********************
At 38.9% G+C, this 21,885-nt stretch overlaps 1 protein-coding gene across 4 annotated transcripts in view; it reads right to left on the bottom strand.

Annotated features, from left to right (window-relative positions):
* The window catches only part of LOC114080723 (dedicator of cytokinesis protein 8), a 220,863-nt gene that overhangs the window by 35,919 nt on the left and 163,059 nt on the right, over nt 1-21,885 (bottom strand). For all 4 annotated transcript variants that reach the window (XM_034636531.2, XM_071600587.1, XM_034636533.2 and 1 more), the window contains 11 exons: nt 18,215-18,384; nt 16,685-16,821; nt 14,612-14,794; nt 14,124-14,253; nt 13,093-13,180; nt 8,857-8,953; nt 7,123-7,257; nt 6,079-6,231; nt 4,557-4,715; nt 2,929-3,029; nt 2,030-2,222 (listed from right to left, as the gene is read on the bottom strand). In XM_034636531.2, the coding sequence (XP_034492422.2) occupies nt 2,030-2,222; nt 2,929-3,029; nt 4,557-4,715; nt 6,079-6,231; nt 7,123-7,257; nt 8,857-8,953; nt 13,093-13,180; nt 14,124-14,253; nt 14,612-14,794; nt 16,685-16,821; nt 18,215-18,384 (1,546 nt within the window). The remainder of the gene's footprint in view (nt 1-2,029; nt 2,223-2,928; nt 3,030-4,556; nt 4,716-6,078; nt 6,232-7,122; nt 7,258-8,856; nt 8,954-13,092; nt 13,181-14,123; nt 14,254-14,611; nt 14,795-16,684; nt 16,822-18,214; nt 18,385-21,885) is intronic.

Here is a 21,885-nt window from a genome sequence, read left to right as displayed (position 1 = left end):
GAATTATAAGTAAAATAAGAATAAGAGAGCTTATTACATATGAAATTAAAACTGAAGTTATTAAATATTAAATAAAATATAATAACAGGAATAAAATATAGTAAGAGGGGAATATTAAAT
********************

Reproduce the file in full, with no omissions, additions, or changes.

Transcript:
At 38.9% G+C, this 21,885-nt stretch overlaps 1 protein-coding gene across 4 annotated transcripts in view; it reads right to left on the bottom strand.

Annotated features, from left to right (window-relative positions):
* The window catches only part of LOC114080723 (dedicator of cytokinesis protein 8), a 220,863-nt gene that overhangs the window by 35,919 nt on the left and 163,059 nt on the right, over nt 1-21,885 (bottom strand). For all 4 annotated transcript variants that reach the window (XM_034636531.2, XM_071600587.1, XM_034636533.2 and 1 more), the window contains 11 exons: nt 18,215-18,384; nt 16,685-16,821; nt 14,612-14,794; nt 14,124-14,253; nt 13,093-13,180; nt 8,857-8,953; nt 7,123-7,257; nt 6,079-6,231; nt 4,557-4,715; nt 2,929-3,029; nt 2,030-2,222 (listed from right to left, as the gene is read on the bottom strand). In XM_034636531.2, the coding sequence (XP_034492422.2) occupies nt 2,030-2,222; nt 2,929-3,029; nt 4,557-4,715; nt 6,079-6,231; nt 7,123-7,257; nt 8,857-8,953; nt 13,093-13,180; nt 14,124-14,253; nt 14,612-14,794; nt 16,685-16,821; nt 18,215-18,384 (1,546 nt within the window). The remainder of the gene's footprint in view (nt 1-2,029; nt 2,223-2,928; nt 3,030-4,556; nt 4,716-6,078; nt 6,232-7,122; nt 7,258-8,856; nt 8,954-13,092; nt 13,181-14,123; nt 14,254-14,611; nt 14,795-16,684; nt 16,822-18,214; nt 18,385-21,885) is intronic.

Here is a 21,885-nt window from a genome sequence, read left to right as displayed (position 1 = left end):
GAATTATAAGTAAAATAAGAATAAGAGAGCTTATTACATATGAAATTAAAACTGAAGTTATTAAATATTAAATAAAATATAATAACAGGAATAAAATATAGTAAGAGGGGAATATTAAAT